Dear Beatle People…
When the future Sir George Martin first encountered John Lennon, Paul McCartney, George Harrison, and Ringo Starr, he famously wasn’t impressed by their music. “They weren’t hit material, I didn’t think, anyway,” he reflected to CBS News. “But they had tremendous charisma, those guys. I fell in love with them, really. They were cheeky and they had this sparkle…” That charisma and most definitely that sparkle shines through on a surprise new release just in time for the holiday season.
The Christmas Records from Apple and Universal Music is the first-ever commercial reissue of the Fab Four’s annual free Christmas messages, sent out each year between 1963 and 1969 on flexidiscs to members of the U.K.’s Beatles Fan Club. (A 1970 fan club LP, From Then to You, collected all seven records. It was known in its U.S. version as The Beatles Christmas Album.) For this elaborate box set, each original fan club recording (running between four and eight minutes each) has been pressed on colored 7-inch vinyl, making for a vastly superior sonic experience to the original flexidiscs. Each recording is presented in a sturdy replica sleeve and is individually sealed. The vibrant, quirky, and fun mélange of off-the-cuff singing, comedy, and spoken-word silliness on each recording showcases the lads’ spirit that and camaraderie so captivated George Martin. Moreover, the contents of each mirror the development of the band itself. Indeed, the final two messages weren’t even recorded by all four members in the same room. These Christmas records are a winning snapshot of “a day in the life” of the world’s most famous band.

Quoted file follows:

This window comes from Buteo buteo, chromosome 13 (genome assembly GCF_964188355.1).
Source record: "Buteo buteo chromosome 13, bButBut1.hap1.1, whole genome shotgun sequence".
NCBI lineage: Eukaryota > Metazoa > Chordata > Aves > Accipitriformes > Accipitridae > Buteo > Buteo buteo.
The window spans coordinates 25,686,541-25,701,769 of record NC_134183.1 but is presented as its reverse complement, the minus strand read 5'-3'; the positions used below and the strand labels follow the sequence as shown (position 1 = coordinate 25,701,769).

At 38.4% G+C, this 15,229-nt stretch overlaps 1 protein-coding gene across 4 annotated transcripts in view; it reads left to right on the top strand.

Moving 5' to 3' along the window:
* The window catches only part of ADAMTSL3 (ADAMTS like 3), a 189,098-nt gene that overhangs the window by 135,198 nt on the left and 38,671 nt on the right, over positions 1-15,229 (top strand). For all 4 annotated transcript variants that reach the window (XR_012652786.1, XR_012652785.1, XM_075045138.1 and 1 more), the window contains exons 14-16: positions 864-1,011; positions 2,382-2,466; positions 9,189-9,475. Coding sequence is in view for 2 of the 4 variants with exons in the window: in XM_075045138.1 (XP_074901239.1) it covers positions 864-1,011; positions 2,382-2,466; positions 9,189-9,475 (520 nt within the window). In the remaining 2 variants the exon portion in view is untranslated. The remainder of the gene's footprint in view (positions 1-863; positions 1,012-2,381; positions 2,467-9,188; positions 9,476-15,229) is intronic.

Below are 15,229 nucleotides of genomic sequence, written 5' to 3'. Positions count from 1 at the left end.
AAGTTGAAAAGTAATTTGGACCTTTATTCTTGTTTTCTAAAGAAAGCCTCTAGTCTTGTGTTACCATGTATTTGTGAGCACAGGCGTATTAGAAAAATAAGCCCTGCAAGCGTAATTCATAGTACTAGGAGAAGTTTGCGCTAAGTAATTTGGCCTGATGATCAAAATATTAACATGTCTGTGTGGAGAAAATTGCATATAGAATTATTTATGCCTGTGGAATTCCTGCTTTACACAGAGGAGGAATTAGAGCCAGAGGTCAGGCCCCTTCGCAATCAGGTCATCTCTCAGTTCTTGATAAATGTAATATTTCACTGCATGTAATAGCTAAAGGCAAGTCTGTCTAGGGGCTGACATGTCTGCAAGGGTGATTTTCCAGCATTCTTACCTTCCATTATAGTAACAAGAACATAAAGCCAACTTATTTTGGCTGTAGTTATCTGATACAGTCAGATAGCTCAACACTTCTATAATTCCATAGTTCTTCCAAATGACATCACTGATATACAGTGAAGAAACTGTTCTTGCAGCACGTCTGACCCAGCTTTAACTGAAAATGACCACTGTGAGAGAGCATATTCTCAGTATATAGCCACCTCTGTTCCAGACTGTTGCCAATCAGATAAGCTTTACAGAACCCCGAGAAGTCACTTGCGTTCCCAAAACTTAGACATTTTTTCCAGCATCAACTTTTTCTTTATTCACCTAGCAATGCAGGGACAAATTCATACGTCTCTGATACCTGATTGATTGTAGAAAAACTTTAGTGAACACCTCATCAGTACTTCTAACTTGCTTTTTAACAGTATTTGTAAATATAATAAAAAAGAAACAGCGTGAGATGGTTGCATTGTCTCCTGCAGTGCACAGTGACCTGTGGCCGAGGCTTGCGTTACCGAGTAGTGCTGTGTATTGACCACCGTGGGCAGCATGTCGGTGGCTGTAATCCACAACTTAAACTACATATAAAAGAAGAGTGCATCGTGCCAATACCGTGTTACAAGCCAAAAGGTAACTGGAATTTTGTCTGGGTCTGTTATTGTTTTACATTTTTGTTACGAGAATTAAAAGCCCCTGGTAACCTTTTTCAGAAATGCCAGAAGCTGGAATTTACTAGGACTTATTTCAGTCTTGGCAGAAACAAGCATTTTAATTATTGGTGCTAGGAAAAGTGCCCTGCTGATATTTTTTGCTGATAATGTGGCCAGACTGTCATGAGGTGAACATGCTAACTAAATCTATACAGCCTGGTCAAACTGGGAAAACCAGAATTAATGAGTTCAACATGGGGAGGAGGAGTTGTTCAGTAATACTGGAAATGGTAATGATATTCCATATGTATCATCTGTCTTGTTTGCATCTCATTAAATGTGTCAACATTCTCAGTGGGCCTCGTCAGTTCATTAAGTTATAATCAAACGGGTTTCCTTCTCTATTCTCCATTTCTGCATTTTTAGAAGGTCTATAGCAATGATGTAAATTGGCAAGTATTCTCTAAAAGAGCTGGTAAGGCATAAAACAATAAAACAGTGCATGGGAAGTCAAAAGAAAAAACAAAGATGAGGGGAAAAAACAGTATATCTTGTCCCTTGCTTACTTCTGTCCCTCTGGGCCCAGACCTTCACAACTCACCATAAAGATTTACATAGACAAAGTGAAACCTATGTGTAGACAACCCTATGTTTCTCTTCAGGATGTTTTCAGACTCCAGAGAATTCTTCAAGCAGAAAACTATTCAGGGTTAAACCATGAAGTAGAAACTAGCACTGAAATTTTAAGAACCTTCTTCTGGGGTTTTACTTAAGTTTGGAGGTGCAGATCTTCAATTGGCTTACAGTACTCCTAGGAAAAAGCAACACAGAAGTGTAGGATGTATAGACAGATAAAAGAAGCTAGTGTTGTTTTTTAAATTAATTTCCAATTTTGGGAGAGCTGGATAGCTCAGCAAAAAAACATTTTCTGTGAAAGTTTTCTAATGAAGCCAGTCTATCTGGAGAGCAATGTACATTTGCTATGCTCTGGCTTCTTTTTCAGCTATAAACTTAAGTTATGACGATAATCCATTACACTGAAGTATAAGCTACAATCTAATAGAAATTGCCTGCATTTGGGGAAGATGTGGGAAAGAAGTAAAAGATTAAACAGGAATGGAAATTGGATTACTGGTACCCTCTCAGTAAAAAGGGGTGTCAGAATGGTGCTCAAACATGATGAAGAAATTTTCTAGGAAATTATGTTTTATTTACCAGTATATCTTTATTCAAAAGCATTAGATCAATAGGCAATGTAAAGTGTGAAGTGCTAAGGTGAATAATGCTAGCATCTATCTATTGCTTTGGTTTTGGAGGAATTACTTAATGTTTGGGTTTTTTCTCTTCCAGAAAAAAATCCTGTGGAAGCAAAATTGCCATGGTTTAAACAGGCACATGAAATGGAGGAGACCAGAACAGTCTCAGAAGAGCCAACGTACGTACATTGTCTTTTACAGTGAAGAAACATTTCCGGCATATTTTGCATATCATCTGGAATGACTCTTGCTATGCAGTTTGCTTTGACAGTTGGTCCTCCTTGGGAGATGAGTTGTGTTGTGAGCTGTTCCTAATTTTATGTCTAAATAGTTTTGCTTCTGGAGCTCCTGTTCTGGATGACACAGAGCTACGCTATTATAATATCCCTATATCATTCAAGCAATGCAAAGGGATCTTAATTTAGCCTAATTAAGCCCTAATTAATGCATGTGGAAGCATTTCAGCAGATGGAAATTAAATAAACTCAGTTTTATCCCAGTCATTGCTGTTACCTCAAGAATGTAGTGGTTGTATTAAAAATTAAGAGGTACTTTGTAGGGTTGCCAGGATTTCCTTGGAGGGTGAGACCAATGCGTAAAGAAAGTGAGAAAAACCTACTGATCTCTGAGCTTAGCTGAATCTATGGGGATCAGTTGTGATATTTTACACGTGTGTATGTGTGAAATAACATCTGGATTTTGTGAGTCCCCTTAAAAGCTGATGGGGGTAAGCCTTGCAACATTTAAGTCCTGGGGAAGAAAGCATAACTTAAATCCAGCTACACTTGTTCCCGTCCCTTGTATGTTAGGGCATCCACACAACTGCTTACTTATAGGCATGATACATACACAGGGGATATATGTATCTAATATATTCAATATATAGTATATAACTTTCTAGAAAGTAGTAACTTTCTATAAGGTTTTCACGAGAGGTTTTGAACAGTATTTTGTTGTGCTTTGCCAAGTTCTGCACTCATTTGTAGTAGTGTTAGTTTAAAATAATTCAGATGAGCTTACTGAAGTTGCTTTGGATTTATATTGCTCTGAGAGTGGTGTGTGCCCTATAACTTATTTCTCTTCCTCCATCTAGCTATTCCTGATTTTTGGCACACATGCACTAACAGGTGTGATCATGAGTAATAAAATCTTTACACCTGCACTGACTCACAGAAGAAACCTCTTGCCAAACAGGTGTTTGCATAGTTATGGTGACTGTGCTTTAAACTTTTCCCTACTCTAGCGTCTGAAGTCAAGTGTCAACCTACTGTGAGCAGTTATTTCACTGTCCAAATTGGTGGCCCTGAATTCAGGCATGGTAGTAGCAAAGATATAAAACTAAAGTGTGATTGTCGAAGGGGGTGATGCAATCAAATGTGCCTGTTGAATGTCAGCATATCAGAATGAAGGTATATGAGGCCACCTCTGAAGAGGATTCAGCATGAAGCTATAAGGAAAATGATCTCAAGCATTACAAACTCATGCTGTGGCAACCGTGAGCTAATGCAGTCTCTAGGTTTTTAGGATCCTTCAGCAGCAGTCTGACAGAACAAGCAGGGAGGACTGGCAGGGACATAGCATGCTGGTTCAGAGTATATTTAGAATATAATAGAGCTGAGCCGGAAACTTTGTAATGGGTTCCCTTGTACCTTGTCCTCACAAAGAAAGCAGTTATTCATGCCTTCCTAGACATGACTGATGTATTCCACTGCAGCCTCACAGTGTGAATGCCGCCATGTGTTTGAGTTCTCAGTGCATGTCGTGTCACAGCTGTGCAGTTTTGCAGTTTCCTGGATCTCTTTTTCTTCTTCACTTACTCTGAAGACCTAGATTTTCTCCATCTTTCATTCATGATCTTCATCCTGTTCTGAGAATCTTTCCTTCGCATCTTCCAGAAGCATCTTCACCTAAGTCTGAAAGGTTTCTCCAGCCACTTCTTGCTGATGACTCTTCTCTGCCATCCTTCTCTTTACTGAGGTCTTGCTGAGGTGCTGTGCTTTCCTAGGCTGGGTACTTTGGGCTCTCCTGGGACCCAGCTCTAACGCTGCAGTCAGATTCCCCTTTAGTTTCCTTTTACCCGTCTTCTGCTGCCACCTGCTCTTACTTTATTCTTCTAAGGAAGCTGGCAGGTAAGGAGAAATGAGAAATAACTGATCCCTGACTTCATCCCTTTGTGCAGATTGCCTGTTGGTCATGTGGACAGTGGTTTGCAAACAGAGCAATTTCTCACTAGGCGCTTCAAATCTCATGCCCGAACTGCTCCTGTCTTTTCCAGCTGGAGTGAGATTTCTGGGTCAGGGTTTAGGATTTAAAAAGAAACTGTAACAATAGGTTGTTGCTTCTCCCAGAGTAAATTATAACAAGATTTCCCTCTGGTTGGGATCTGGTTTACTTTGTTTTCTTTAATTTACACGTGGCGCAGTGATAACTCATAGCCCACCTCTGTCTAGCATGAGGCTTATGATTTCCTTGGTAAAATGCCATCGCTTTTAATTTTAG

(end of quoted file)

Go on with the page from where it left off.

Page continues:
The Christmas records were conceived by Tony Barrow, the public relations head of Brian Epstein’s firm, NEMS, and the first two messages were scripted by Barrow and tweaked by John, Paul, George, and Ringo in the studio as they took their turns to thank their fans. In 1963, the fan club membership totaled around 30,000; by the following year, that figure had more than doubled to 65,000 as Beatlemania swept the land. Barrow’s instincts were spot-on; consider the impact of the group during this period speaking directly and intimately to their fans once a year.
A quaint charm and jolly irreverence mark the first couple of messages. In 1963, the group goofily riffed on Christmas carols from “Good King Wenceslas” to “Rudolph the Red-Nosed Reindeer.” Paul disavowed Jelly Babies and casually hinted towards the Beatles’ future (“We like doing stage shows because it’s great to hear an audience enjoying themselves, but the thing we like best – I think so, anyway – is going into the recording studio to make new records”). In his thanks, George offers gratitude to “Anne Collingham” – the fictional Fan Club secretary cooked up by Barrow. There’s a fly-on-the-wall intimacy as the Fabs pass the microphone around, poking fun at each other and the words of the script, and in 1964, raucously banging out a few bars of “Oh, Can You Wash Your Father’s Shirt,” an old Irish traditional tune.
After recording “Think for Yourself” for Rubber Soul, the Beatles tackled the ’65 Christmas record, by now a tradition acknowledged in fan club correspondence. Most amusing are the brief references to The Four Tops’ “It’s the Same Old Song” (“Copyright, Johnny! What are we going to do that’s out of copyright?”) and an “Auld Lang Syne” growled a la the gravelly-voiced Barry McGuire. For good measure, their own “Yesterday” gets the same merciless treatment at the beginning and end of the message.
The fourth Christmas record, from 1966, took a different approach. Recorded on November 25, one day after a version of “Strawberry Fields Forever” was cut, the record took the form of a pantomime with original skits (with titles like “A Rare Cheese,” “The Loyal Toast,” and “Podgy the Bear and Jasper”) and three loose pieces of original music (primarily composed by Paul, per Ringo) banged out on piano: the sing-along “Everywhere It’s Christmas,” the surprisingly attractive chant “Orowayna,” and upbeat “Please Don’t Bring Your Banjo Back.” Even in these brief fragments, McCartney’s unerring melodic sense is in evidence. (Paul even contributed the psychedelic cover.) For the first time, George Martin was credited with producing the record. His experience as a comedy producer for The Goons (including Peter Sellers, Spike Milligan, and Harry Secombe) served him well overseeing the Beatles’ annual bit of seasonal lunacy.